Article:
“Although it’s not clearly stated, we intervene when we see a mismatch in how and where a worker works. Education is important, and it’s not realistic to expect everyone to immediately adapt to a new environment. Change management is an ongoing issue,” says Mr. Macmorran.

What’s important is that everyone knows that RTW is about creating team space. Each floor has eight spaces called Hubs where teams can gather. The sofas in the center are for meetings, while the progress of a project can be shared on the bulletin board. Rooms on each floor can be used for projects lasting from several weeks to a few months.

“Even though we tell workers that they can move around, everyone likes to have their own space,” says Mr. Macmorran. By offering them spaces for teams, they can maintain individual freedom while maintaining teamwork.


Personal booths. Used to do independent work.


Kitchenettes are available throughout the office.

  • Cafeteria on the top floor. The triangle shapes contribute to the motif in the office and of the building itself.

  • Snow hut-like spaces near the main traffic lines are used for meetings for two or three people.

  • The space for visitors near the reception area on the second floor is more like a workspace than a waiting area, helping visitors to make use of waiting time.

  • The sunlight-filled top floor. To create a downward traffic flow via the stairway, the IT help desk and cafeteria used by all workers are located here.

  • The conference room facing the terrace. The natural light and green plants creates a pleasant atmosphere.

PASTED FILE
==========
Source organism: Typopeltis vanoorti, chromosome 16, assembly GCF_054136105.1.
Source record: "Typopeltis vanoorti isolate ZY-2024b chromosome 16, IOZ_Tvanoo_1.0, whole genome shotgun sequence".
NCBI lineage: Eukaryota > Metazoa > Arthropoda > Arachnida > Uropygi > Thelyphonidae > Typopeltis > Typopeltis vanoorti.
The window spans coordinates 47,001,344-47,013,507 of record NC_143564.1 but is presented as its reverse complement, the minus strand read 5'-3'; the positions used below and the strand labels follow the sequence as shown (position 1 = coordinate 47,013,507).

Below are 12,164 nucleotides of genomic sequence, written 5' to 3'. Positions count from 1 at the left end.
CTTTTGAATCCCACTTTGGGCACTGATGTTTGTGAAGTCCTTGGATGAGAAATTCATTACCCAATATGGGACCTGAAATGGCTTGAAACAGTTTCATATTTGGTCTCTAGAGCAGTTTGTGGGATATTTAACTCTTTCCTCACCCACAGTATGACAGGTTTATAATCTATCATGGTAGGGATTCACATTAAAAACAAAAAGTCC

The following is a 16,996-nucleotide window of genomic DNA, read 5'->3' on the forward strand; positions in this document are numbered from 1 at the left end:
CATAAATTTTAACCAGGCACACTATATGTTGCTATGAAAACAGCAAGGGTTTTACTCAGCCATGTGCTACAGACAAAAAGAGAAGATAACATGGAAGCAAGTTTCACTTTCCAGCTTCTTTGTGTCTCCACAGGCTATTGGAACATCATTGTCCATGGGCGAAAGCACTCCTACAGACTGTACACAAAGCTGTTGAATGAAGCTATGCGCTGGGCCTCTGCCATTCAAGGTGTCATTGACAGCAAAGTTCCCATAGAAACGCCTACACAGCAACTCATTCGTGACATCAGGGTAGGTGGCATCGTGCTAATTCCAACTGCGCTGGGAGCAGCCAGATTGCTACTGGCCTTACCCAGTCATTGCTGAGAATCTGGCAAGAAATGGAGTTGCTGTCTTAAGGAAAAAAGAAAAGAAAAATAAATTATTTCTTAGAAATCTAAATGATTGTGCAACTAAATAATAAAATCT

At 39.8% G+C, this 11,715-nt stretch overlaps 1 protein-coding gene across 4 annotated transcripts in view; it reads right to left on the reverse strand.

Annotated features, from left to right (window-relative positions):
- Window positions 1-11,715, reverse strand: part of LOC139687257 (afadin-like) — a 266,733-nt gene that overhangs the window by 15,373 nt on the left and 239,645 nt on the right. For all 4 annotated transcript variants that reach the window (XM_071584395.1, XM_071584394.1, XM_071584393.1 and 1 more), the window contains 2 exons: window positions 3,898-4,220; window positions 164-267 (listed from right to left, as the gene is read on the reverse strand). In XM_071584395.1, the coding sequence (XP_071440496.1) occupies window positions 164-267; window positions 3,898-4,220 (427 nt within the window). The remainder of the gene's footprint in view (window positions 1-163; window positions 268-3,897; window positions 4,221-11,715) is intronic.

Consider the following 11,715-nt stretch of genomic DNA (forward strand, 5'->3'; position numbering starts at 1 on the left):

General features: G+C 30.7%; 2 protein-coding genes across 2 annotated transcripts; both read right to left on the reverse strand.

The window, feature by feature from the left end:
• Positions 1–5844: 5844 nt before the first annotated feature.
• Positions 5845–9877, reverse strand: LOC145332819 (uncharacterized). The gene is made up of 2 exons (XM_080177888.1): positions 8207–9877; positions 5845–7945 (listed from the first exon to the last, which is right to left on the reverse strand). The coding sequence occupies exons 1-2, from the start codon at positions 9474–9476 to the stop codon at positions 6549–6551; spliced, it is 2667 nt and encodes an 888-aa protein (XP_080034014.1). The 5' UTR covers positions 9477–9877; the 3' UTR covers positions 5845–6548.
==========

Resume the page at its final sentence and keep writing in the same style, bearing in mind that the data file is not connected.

• General reception area on the second floor. The triangle motif is also used here.

NAB is on the leading edge of promoting wellbeing. Every square meter of the building feels fresh because of the abundant natural light and plants. The low-cost space with unfinished ceilings and walls contributes to a feeling of spaciousness.

“This office is as spacious as a studio,” says Mr. Macmorran, and he’s not exaggerating. The chilled beam system, the largest type in the world, continuously provides fresh air with year-round heating and air conditioning, while reducing energy consumption.

The purpose of locating the office only 100 meters from Southern Cross Station is clear.

“We wanted our workers to drive less and use the public transportation more,” says Mr. Macmorran. “Driving three hours every day has a huge negative impact on health, and providing a workplace 45 seconds on foot from the station will dramatically improve their lives.”

The new National Australia Bank office building does a good job of changing the rigid bank workstyle. A company that easily adapts to organizational changes can better adapt to market changes, according to Mr. Macmorran. “Now is not the time to judge if the new office is a success. We’ll have to wait for 15 more years.”

Consultancy for Work Style: Calder Consultants Interior
Design: Woods Bagot
Architect: Woods Bagot

From WORKSIGHT 08(2015.10)


A nursery immediately on the second floor is available for the children of workers.


Roger Macmorran
Managing Director,
Calder Macmorran